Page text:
Another high profile member of the band, producer and musician Tony Visconti, was also drafted in to play in the band. Which came as something of a surprise for Woody considering Visconti hasn’t played live alongside Woody since 1971 with The Hype.

“I rang Tony with the idea to do The Man Who Sold The World and he said he’d love to; it was one big regret that we never got to perform it live. He flew in got off the plane, dropped his bags at the hotel, got to rehearsal, picked his bass up and we went right into Width Of A Circle. We grinned all the way through, it was there already.”

Considering The Man Who Sold The World is a very rock-orientated album, it contrasted massively with the cover art which featured Bowie in a dress. But for Woody and the rest of the band, Bowie’s image – and indeed, their own sparkly stage attire and platform boots – came as a bit of a surprise.

“We were only concentrating on the music. David had just got married and was less involved than he might be, he had written the songs and we just jammed it and pieced it together and David came in at the end and put all the vocals down. When we saw the photos we thought ‘Woah, that’s definitely different and going to get attention!’. It was in some ways ahead of its time, you couldn’t even now imagine a Led Zep fan with that sleeve under his arm, which at the time worked against us.”

After three years and four albums the end of The Spiders From Mars came as something of a shock, for fans and the band alike. At the end of a gig at Hammersmith Odeon in 1973 Bowie told the audience that it would be the last performance with the band, effectively sacking them live on stage.

“It took me a long time to get over that but I’m philosophical about it now. David had to spring it on us as he knew I for one would probably have walked out if he had pre-warned us. He had a plan that we were not part of I suppose.”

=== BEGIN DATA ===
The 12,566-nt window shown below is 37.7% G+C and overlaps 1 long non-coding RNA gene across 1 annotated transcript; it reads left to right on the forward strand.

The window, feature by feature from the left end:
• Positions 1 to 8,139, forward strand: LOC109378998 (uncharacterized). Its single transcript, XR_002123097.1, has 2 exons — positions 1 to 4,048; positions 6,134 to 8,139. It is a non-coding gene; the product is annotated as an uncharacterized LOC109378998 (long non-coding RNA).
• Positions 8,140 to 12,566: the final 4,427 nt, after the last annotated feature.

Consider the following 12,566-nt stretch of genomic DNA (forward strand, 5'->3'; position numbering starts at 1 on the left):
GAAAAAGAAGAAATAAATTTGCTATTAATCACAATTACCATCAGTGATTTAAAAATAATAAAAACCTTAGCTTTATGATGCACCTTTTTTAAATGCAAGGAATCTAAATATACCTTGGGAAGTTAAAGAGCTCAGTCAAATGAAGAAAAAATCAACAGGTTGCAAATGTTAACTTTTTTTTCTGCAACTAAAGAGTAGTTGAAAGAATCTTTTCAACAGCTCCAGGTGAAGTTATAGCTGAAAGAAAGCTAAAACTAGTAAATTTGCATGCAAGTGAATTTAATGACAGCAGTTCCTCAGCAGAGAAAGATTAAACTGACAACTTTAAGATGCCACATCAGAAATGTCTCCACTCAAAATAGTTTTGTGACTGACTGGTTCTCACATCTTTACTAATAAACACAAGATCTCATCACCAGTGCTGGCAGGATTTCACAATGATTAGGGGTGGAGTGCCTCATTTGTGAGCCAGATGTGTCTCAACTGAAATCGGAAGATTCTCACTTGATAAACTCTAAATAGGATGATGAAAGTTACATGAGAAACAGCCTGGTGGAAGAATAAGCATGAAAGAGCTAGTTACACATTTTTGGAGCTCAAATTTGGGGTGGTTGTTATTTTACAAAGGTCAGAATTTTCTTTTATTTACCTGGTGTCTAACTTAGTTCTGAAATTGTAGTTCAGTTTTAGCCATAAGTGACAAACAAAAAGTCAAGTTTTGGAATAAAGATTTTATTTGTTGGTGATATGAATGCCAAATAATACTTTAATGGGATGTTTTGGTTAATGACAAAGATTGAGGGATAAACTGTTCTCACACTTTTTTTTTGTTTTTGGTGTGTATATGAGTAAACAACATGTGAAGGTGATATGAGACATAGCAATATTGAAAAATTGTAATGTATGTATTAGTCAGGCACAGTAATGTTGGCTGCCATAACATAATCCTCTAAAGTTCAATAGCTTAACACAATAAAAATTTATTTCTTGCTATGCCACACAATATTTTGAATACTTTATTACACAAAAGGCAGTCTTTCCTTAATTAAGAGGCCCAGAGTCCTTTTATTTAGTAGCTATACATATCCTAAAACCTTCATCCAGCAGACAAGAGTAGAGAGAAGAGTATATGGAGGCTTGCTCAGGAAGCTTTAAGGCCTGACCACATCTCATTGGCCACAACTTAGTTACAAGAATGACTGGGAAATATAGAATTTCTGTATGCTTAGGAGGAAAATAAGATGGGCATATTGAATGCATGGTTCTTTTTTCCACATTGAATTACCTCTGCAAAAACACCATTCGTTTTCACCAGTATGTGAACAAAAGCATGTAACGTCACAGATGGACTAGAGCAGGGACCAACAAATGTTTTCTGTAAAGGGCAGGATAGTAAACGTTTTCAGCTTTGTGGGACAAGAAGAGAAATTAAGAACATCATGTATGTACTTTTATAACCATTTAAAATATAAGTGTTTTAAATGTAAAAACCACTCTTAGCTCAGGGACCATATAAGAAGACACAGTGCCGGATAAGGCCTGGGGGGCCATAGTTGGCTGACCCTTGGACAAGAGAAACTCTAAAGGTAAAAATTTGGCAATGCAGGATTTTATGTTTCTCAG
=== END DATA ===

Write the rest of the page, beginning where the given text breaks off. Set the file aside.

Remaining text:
Perhaps Woody hasn’t been entirely out of Bowie’s mind though. On Ziggy Stardust, arguably one of the most lauded rock albums of all time, Woody’s instantly recognisable drum beat on Five Years has become an iconic opener, and it was recently reprised on Bowie’s recent album, The Next Day, at the end of You Feel So Lonely You Could Die. “Five Years was a kind of end of the world song, it had to set off the atmosphere for the album; it’s the end of the world, you’re not going to be that excited! It seemed to sum up the apathy and despair all in a drum beat. But yeah, I noticed that [on You Feel So Lonely…], it was a nice surprise actually. It was just totally unexpected so was a real nice touch.”

In retrospect, part of Woody’s legacy of playing on four of Bowie’s most celebrated classic albums may have been worth the heartbreak of the disbanding of the group. “Sometimes I think fuck me, I did that! But the wife won’t let me get big headed about it!”

Tony Visconti, Woody Woodmansey’s Holy Holy and Glen Gregory perform The Man Who Sold The World and other Bowie classics at O2 Academy, Newcastle on Friday 26th June.